Crocks:

The idea, as with the polystyrene, is to keep the drainage holes clear, to prevent waterlogging of the pot.

But this clearly doesn't work, as anyone who has ever grown plants in pots will know: no matter how carefully you build a teepee of crocks over the drainage hole, when you tip the pot out, you will find a solid mass of earth right down to the bottom, with the crocks embedded in  "jelly mould" fashion, such that every time I am emptying pots for my various Clients, I have to turn the pot-shaped emptied soil ball upside down and dig into it, in order to extract the crocks.

 Here's a perfect example - can you even see the crocks at the bottom?

No - they are completely filled in, smothered, grown around and over by the roots of the plant.

So no, putting in a couple of bits of broken pots does not keep the drainage holes clear.

The other half of the problem is that if you do it properly, by putting in a large double handful of crocks (most people just use three, artistically leaning against each other) and packing it down well, or by putting in a thick layer of sand/gravel, (and this applies to the horrible polystyrene as well) then you are - apparently - creating a discontinuity between the top layer of compost-and-roots, and the bottom layer of crocks-and-air, or sand/gravel. This can sometimes mean the creation of a false, or "perched" water table, which means that the water is held at the junction of the two layers, instead of draining right through.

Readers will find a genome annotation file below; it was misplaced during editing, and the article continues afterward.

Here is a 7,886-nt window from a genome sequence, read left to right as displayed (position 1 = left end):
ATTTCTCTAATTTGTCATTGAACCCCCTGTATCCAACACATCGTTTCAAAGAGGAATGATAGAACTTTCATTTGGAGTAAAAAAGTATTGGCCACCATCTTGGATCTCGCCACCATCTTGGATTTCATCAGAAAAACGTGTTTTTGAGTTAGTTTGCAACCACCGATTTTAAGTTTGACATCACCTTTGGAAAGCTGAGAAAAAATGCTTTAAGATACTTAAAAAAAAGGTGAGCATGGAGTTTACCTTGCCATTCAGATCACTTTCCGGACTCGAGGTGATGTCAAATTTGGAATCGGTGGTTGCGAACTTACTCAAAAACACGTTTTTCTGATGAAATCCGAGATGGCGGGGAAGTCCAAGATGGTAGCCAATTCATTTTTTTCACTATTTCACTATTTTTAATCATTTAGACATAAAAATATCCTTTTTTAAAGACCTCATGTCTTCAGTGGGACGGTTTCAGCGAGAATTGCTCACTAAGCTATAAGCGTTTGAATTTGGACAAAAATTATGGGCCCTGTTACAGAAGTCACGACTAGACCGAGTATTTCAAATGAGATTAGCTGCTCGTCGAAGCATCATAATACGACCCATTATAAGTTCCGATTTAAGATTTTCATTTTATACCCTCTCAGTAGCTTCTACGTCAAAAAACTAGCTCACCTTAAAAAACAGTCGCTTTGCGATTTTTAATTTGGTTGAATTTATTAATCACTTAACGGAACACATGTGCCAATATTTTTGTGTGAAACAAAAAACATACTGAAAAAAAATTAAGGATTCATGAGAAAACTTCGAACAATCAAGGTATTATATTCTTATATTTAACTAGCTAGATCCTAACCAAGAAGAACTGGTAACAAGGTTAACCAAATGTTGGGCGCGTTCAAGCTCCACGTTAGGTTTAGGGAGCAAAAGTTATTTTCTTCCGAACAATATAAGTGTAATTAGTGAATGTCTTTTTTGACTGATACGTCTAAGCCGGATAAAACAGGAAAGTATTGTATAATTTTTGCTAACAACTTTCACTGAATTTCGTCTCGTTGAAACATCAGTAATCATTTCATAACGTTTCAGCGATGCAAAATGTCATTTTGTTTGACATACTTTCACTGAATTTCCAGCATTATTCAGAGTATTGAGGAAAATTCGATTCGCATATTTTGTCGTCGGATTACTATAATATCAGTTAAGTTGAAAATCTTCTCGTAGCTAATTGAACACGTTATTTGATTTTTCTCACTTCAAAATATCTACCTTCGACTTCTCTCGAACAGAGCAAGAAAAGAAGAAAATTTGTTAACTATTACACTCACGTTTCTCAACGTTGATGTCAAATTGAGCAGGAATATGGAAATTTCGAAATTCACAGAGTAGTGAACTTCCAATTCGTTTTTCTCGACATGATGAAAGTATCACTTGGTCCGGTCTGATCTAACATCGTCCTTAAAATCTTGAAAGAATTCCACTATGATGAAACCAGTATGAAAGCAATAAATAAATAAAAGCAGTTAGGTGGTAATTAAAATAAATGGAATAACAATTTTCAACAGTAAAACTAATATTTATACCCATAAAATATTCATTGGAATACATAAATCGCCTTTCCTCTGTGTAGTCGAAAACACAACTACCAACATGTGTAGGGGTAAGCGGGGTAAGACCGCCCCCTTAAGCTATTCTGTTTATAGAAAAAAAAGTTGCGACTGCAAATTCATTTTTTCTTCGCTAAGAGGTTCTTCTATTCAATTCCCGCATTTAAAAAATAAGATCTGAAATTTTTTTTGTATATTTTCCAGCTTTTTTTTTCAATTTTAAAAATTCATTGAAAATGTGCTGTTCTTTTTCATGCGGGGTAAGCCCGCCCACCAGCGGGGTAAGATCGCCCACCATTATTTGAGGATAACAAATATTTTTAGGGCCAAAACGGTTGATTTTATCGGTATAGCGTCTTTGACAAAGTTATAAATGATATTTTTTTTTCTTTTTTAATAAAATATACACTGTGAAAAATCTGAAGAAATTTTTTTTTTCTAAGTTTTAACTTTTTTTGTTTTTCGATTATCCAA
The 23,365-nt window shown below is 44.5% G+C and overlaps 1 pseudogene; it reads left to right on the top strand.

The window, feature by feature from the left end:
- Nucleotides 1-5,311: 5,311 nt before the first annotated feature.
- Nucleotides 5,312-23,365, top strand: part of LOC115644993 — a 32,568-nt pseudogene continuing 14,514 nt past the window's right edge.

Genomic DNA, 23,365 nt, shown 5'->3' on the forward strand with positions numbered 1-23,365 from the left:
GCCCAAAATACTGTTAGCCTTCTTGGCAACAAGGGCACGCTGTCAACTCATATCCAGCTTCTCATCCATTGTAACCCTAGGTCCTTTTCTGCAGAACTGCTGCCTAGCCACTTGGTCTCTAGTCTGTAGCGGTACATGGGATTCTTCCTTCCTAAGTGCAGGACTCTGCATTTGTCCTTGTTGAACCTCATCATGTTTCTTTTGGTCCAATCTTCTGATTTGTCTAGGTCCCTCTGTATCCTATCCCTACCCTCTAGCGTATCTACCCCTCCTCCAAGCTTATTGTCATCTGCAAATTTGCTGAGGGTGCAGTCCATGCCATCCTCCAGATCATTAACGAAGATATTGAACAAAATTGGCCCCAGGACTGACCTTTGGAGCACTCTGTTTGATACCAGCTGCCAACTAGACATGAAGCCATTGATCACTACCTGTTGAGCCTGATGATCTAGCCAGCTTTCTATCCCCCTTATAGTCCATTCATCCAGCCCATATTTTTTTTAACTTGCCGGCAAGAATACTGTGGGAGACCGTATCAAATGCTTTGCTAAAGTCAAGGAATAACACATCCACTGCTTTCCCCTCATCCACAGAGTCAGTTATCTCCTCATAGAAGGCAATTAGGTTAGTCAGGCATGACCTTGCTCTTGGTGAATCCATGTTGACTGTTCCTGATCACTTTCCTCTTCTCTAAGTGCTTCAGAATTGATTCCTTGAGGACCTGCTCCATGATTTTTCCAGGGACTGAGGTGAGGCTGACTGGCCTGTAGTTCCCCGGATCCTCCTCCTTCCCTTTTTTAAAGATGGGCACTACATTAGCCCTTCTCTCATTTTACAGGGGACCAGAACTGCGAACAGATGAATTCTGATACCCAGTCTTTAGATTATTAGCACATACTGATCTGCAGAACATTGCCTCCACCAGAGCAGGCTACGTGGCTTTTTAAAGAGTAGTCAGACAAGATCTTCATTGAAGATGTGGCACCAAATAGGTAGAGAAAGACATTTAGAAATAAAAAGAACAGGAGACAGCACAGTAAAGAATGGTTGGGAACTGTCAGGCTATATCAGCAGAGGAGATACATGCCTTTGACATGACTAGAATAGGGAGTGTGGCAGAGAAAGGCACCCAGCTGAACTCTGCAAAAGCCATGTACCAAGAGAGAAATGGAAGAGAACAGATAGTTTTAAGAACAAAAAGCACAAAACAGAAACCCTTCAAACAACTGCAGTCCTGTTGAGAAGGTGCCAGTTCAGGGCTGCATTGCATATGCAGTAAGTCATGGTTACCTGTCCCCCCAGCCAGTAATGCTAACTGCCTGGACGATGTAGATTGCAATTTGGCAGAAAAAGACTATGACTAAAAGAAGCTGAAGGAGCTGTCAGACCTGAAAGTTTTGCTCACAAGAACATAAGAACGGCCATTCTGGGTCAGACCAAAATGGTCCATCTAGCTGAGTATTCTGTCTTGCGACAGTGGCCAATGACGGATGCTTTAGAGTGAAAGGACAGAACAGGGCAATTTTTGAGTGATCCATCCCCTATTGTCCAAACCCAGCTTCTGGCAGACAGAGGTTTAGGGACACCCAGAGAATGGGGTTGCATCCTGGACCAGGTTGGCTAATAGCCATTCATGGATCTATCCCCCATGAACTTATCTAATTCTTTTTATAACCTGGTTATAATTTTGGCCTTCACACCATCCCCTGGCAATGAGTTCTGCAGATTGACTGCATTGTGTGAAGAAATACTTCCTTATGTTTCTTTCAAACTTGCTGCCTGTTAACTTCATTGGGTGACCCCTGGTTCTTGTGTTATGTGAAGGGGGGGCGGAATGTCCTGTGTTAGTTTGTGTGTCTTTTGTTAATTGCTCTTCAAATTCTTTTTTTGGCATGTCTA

And this, of course, is exactly NOT what you want!

In this article, the BBC, no less, debunk the myth of using broken crocks for drainage.  They say: